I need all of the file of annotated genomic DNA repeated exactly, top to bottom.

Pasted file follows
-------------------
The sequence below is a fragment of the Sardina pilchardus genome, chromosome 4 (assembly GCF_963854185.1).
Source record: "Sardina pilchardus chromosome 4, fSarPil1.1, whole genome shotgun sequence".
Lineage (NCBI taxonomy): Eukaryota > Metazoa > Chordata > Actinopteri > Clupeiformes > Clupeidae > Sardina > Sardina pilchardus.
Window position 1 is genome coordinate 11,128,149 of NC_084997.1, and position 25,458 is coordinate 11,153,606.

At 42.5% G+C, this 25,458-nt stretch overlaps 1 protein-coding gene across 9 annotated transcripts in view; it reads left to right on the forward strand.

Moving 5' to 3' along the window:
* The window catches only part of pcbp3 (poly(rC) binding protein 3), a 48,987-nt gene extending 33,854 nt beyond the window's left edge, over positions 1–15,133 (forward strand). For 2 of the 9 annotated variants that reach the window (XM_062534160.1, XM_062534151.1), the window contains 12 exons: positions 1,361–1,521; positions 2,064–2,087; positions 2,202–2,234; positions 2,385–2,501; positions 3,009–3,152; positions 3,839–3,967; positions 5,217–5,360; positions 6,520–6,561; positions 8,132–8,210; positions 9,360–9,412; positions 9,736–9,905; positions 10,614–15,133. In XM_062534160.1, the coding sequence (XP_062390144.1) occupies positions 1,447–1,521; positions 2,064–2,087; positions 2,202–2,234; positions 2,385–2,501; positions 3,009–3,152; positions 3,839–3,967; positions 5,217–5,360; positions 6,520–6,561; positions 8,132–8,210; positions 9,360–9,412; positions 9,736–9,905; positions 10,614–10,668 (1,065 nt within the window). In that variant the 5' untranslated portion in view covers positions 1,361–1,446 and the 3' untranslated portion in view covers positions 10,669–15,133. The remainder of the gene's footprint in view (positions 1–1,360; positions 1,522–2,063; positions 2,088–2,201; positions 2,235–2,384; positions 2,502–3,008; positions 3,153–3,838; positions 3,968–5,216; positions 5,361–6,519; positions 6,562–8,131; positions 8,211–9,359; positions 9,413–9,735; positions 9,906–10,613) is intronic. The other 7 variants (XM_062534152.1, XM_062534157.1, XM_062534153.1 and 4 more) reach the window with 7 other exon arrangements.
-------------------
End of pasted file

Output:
The sequence below is a fragment of the Sardina pilchardus genome, chromosome 4 (assembly GCF_963854185.1).
Source record: "Sardina pilchardus chromosome 4, fSarPil1.1, whole genome shotgun sequence".
Lineage (NCBI taxonomy): Eukaryota > Metazoa > Chordata > Actinopteri > Clupeiformes > Clupeidae > Sardina > Sardina pilchardus.
Window position 1 is genome coordinate 11,128,149 of NC_084997.1, and position 25,458 is coordinate 11,153,606.

At 42.5% G+C, this 25,458-nt stretch overlaps 1 protein-coding gene across 9 annotated transcripts in view; it reads left to right on the forward strand.

Moving 5' to 3' along the window:
* The window catches only part of pcbp3 (poly(rC) binding protein 3), a 48,987-nt gene extending 33,854 nt beyond the window's left edge, over positions 1–15,133 (forward strand). For 2 of the 9 annotated variants that reach the window (XM_062534160.1, XM_062534151.1), the window contains 12 exons: positions 1,361–1,521; positions 2,064–2,087; positions 2,202–2,234; positions 2,385–2,501; positions 3,009–3,152; positions 3,839–3,967; positions 5,217–5,360; positions 6,520–6,561; positions 8,132–8,210; positions 9,360–9,412; positions 9,736–9,905; positions 10,614–15,133. In XM_062534160.1, the coding sequence (XP_062390144.1) occupies positions 1,447–1,521; positions 2,064–2,087; positions 2,202–2,234; positions 2,385–2,501; positions 3,009–3,152; positions 3,839–3,967; positions 5,217–5,360; positions 6,520–6,561; positions 8,132–8,210; positions 9,360–9,412; positions 9,736–9,905; positions 10,614–10,668 (1,065 nt within the window). In that variant the 5' untranslated portion in view covers positions 1,361–1,446 and the 3' untranslated portion in view covers positions 10,669–15,133. The remainder of the gene's footprint in view (positions 1–1,360; positions 1,522–2,063; positions 2,088–2,201; positions 2,235–2,384; positions 2,502–3,008; positions 3,153–3,838; positions 3,968–5,216; positions 5,361–6,519; positions 6,562–8,131; positions 8,211–9,359; positions 9,413–9,735; positions 9,906–10,613) is intronic. The other 7 variants (XM_062534152.1, XM_062534157.1, XM_062534153.1 and 4 more) reach the window with 7 other exon arrangements.